However, the SMEs’ fear of losing out to regional competitors is also very real, says Yong. They are particularly afraid of competition from China as the country can produce cheaper products with its economies of scale and technological advantage. “The fear has always been there and these are valid concerns,” he adds.

On the home front, Yong says the SMEs are afraid of outside competition as they do not have enough support from the government to compete on the regional and global stage. An example is the recent announcement of the launch of the Digital Free Trade Zone — a strategic collaboration between Malaysia Digital Economy Corporation and Alibaba Group Holding Ltd. The government has not specified how it will help local business to benefit from the initiative.

“It seems that the initiative is good for the country’s economy, but the government has not provided details of how it will help local SMEs seize the opportunity to export their products overseas. There has been no announcement on what kind of support it will provide to SMEs to help them compete in the online world on a global stage. It is no wonder that the SMEs are afraid of losing out,” says Yong.

The government has come out with the SME Masterplan, but the impact is not widely felt, he adds. There are also incentives to help SMEs purchase equipment to upgrade their businesses. But more often than not, they do not have the money to make those purchases in the first place. “The government has to put in more effort to come out with solid measures that support our SMEs so they can compete in the online world,” says Yong.

Some SMEs are also worried that two of the three major e-commerce platforms in Malaysia are primarily controlled by Chinese companies. For instance, Alibaba has an 83% stake in Lazada, the largest e-commerce platform locally and one of the biggest players in Southeast Asia. Shopee, a mobile-based e-commerce marketplace, is run by Singapore-based Sea Group, which is 40%-owned by Tencent Holdings Ltd, one of the largest tech companies in China.

China’s influence is pervasive throughout the region. For instance, Alibaba has invested US$1.1 billion in Indonesia-based e-commerce firm Tokopedia while JD.com, Tencent and Thai retailer Central Group announced in December last year that they would form a US$500 million e-commerce and financial technology (fintech) joint venture.

However, this should be less of a concern as the platforms should remain unbiased to businesses in these countries, says Yong. “They earn their money from transactions. The more, the merrier, regardless of where the merchants are from. Sentiment aside, this should not be a major concern.”

Michael Kang, national president of the SME Association of Malaysia, says the fear of Chinese businesses invading the local market has been overstated. “Many people do not know that many Chinese companies that expanded overseas have failed.”

One of the reasons is that the Malaysian market is tiny compared with China. Businesses from China cannot just throw money in Malaysia and expect to get a return the way they can back home. “This strategy may work in China, but not in other countries,” says Kang.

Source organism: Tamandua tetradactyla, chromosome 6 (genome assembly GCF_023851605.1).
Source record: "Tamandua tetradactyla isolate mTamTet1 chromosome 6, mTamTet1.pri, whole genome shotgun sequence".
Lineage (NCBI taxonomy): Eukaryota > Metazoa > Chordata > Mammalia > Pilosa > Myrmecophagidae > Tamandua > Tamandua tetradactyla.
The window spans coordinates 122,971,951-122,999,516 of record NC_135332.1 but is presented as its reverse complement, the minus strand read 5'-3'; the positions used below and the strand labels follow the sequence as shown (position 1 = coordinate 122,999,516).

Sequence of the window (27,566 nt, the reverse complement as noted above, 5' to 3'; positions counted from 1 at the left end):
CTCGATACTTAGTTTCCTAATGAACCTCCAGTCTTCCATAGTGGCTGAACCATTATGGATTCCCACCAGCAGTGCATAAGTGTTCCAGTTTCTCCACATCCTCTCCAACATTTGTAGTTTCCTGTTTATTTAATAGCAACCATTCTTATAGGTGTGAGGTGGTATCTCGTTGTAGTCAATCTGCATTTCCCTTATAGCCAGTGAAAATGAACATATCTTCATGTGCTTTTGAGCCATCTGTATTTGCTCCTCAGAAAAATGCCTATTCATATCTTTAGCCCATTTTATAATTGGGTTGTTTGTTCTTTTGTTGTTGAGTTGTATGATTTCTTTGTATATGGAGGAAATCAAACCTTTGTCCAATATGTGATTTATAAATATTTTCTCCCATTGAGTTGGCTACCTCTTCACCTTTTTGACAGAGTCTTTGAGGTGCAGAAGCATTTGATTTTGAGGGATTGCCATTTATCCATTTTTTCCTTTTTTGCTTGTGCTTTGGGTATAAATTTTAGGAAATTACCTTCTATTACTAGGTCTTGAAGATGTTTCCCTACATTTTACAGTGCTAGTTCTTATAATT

There are other barriers as well. “Let’s say Chinese companies like to do business using cash and transactions are done very quickly via digital wallets. But in Malaysia, you cannot do cash transactions. You need to give credit terms. And the transactions are done more slowly. It is not easy for them to penetrate our market,” he says.

 

What more can be done?

Yong says there are a few things that can be done to buy local SMEs some time to upgrade their products. For starters, the government could impose a tariff on specific imported products to protect local businesses in the shorter term. Short-term protectionism would allow them to innovate and upgrade their products before the market is fully opened up.

The government could set up more agencies such as Sitec to educate SMEs on how to market and sell their products online by utilising the various e-commerce platforms. “The government should have more focus on the grassroots economy, which is to help SMEs,” says Yong.

By seeing the potential of e-commerce, more players can join the industry to provide SMEs with different services at reasonable prices. The role that Sitec is playing could also be done by private entities so that e-commerce awareness and knowledge can be disseminated even faster.

For now, there are still very few private players, says Yong. And most of do not have the proper knowledge. He shares a story about a friend who conducted a social media marketing class for SMEs to help them sell products online. “The person’s Facebook account, together with the accounts of other SME businesses that attended his class, was blocked by Facebook the following day as it violated some of the platform’s rules.”

In other cases, the knowledge shared in such classes are proper and useful, but the fee at RM3,000 to RM4,000 is deemed too high, says Yong.